The chickens are taking their winter break from laying eggs. Out of four chickens I am getting maybe five eggs a week. My rabbits are not breeding like rabbits – not that anybody’s ever do, unless they don’t want them to. Rabbits are contrary that way. And it’s dipping below freezing from time to time now, so gardening is out for this season.

Which leaves the dirt. Or compost, as it’s called in its pre-dirt phase.

The massive pile along the side of the  yard. As I mentioned in a previous post, compost is powerful. And one of its attractions is its ability to keep working even in winter!

I can add to it, I can balance it, I can turn it and aerate it, I can water it (well, here in Oregon the sky does that for me). I see the birds in it when I go outside, and I see the worms in it when I turn it. The bottom of the pile has become a beautiful, rich soil. It’s WORKING. Even in the middle of the cold, rainy season. It’s a nice break from the boringness of the other chores that feel rather – unproductive – in winter.

So, at least for this season, I proudly announce that I AM A DIRT FARMER!

Midnight adrenaline!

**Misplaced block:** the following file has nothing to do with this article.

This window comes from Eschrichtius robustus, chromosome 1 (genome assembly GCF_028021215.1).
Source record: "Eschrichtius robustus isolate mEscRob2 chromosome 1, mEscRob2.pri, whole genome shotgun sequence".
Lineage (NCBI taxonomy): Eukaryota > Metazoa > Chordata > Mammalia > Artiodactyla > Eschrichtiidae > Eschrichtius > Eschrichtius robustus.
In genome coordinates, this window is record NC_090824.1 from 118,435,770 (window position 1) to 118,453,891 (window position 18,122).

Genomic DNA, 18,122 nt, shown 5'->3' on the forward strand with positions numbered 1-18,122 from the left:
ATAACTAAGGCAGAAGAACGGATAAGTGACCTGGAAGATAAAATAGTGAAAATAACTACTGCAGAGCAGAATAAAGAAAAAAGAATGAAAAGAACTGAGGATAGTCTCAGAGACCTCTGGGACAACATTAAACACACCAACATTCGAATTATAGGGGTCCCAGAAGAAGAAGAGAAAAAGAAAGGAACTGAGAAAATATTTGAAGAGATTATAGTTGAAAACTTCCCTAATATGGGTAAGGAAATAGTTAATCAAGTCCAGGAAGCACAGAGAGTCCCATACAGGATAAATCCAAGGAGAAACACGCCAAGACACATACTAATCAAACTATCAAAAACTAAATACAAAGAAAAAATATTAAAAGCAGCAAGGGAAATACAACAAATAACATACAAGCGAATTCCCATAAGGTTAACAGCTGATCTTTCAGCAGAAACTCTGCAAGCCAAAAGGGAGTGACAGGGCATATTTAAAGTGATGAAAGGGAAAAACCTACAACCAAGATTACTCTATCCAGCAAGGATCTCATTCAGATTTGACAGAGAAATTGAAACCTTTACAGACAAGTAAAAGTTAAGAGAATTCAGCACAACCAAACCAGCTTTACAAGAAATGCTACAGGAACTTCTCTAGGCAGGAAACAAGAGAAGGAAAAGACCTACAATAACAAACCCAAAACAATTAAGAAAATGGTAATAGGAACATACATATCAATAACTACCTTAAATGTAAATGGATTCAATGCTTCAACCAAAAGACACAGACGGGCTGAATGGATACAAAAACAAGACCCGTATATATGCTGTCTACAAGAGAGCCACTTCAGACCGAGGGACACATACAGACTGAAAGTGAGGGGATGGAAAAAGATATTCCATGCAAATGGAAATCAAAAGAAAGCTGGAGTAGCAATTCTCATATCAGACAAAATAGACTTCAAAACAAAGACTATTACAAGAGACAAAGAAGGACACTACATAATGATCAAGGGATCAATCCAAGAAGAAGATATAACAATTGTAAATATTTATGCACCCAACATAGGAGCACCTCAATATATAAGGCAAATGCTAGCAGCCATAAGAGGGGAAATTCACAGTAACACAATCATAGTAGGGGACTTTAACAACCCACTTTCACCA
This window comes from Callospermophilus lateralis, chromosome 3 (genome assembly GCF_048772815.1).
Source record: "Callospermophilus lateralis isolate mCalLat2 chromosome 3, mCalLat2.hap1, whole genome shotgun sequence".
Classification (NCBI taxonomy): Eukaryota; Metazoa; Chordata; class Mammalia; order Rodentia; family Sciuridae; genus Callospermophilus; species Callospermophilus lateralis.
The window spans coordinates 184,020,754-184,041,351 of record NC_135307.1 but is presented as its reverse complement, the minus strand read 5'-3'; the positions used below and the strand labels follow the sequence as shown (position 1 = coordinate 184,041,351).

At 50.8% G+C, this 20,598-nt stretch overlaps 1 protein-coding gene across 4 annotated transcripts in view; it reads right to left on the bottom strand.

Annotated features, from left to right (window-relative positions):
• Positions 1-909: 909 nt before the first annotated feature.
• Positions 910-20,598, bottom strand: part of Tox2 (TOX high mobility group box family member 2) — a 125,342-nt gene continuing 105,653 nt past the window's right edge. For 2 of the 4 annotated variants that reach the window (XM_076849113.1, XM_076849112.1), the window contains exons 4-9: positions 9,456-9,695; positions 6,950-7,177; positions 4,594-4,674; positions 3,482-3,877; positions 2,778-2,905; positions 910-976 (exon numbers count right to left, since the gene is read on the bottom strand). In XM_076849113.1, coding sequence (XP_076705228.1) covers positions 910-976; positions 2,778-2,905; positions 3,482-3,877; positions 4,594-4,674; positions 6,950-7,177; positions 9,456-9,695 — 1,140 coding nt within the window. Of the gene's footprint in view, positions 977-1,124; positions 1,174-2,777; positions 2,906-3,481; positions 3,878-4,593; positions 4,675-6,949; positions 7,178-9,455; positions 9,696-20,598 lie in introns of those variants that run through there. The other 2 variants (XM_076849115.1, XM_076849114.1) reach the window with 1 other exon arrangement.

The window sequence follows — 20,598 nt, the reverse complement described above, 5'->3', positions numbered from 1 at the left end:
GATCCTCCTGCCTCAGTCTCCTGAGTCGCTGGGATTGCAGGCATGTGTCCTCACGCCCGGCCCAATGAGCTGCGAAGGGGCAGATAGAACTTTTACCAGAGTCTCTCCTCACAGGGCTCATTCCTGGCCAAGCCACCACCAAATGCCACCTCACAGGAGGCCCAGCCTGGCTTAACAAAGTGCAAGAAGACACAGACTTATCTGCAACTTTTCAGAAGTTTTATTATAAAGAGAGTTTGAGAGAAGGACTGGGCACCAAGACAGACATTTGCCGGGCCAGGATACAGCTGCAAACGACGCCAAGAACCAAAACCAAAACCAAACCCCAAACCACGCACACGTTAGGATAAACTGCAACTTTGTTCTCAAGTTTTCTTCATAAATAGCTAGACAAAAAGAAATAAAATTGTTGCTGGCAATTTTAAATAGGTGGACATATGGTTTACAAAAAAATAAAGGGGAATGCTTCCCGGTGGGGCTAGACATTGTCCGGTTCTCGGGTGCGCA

I read once that having livestock was publicly announcing your willingness to run outside, at any hour of the day or night, in any state of dress or undress, to deal with whatever emergency happened. I scoffed at that. Certainly there is time to put on pants or a jacket, right?

Nope.

Hubby and I were getting ready for bed tonight when he heard an animal scream. “Something’s wrong with the animals – they’re screaming” he shouted from the other room. And the adrenaline kicked in.

I dropped whatever it was I was doing, and headed for the back door. Thankfully my shoes were right there and I could step into them without slowing down. But no jacket. No time! The flashlight is *always* by the back door. I couldn’t get the back light on, it gets finicky in the cold weather, so I kept on going without it. Halfway through the yard the flashlight picked up the chicken coop – with the chickens outside in the run.

What? “It’s rabbits that scream, not chickens”, I thought. I had been headed for the rabbits and just happened to see the chickens on the way. But a quick flashlight beam across the hutches showed all rabbits in their cages and quiet. Whatever was going on, it was about the chickens. And with them outside their coop in the middle of the night, whatever was going on was INSIDE the chicken coop.

I opened the run and stood in the doorway. Without realizing how useful it was, we had built the chicken coop so one could see inside the pop door from the entrance to the run. I bent over and shone the flashlight beam inside.

Two small red eyes. My heart took an extra-hard thump before I saw the rest of the animal hiding behind part of the perch. An opossum!